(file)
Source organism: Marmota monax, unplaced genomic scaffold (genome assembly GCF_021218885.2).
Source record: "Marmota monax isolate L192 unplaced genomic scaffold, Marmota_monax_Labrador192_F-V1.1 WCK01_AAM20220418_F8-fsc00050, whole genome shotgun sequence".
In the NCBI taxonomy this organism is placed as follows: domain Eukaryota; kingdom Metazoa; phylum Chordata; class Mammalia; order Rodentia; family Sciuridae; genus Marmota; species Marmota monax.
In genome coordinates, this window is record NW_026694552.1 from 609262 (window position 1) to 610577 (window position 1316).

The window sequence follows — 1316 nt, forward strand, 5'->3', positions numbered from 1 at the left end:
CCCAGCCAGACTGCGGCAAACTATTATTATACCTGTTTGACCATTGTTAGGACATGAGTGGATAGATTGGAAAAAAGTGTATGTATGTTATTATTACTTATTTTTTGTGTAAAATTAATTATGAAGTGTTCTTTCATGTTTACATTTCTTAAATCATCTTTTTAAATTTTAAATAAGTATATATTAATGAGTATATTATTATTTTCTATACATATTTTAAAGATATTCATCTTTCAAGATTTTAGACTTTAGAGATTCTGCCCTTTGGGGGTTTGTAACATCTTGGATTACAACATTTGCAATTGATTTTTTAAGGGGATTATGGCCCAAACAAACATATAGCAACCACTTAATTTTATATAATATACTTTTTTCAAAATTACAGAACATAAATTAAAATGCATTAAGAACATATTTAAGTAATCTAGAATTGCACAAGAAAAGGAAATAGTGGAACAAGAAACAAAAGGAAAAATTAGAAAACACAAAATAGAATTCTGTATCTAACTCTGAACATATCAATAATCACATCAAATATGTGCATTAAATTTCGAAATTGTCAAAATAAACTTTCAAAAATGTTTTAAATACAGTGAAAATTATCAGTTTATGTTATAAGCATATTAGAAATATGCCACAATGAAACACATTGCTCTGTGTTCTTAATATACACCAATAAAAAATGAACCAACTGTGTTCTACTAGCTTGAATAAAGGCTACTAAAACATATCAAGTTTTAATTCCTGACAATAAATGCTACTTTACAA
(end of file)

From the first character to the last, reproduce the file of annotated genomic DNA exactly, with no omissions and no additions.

Source organism: Marmota monax, unplaced genomic scaffold (genome assembly GCF_021218885.2).
Source record: "Marmota monax isolate L192 unplaced genomic scaffold, Marmota_monax_Labrador192_F-V1.1 WCK01_AAM20220418_F8-fsc00050, whole genome shotgun sequence".
In the NCBI taxonomy this organism is placed as follows: domain Eukaryota; kingdom Metazoa; phylum Chordata; class Mammalia; order Rodentia; family Sciuridae; genus Marmota; species Marmota monax.
In genome coordinates, this window is record NW_026694552.1 from 609262 (window position 1) to 610577 (window position 1316).

The window sequence follows — 1316 nt, forward strand, 5'->3', positions numbered from 1 at the left end:
CCCAGCCAGACTGCGGCAAACTATTATTATACCTGTTTGACCATTGTTAGGACATGAGTGGATAGATTGGAAAAAAGTGTATGTATGTTATTATTACTTATTTTTTGTGTAAAATTAATTATGAAGTGTTCTTTCATGTTTACATTTCTTAAATCATCTTTTTAAATTTTAAATAAGTATATATTAATGAGTATATTATTATTTTCTATACATATTTTAAAGATATTCATCTTTCAAGATTTTAGACTTTAGAGATTCTGCCCTTTGGGGGTTTGTAACATCTTGGATTACAACATTTGCAATTGATTTTTTAAGGGGATTATGGCCCAAACAAACATATAGCAACCACTTAATTTTATATAATATACTTTTTTCAAAATTACAGAACATAAATTAAAATGCATTAAGAACATATTTAAGTAATCTAGAATTGCACAAGAAAAGGAAATAGTGGAACAAGAAACAAAAGGAAAAATTAGAAAACACAAAATAGAATTCTGTATCTAACTCTGAACATATCAATAATCACATCAAATATGTGCATTAAATTTCGAAATTGTCAAAATAAACTTTCAAAAATGTTTTAAATACAGTGAAAATTATCAGTTTATGTTATAAGCATATTAGAAATATGCCACAATGAAACACATTGCTCTGTGTTCTTAATATACACCAATAAAAAATGAACCAACTGTGTTCTACTAGCTTGAATAAAGGCTACTAAAACATATCAAGTTTTAATTCCTGACAATAAATGCTACTTTACAA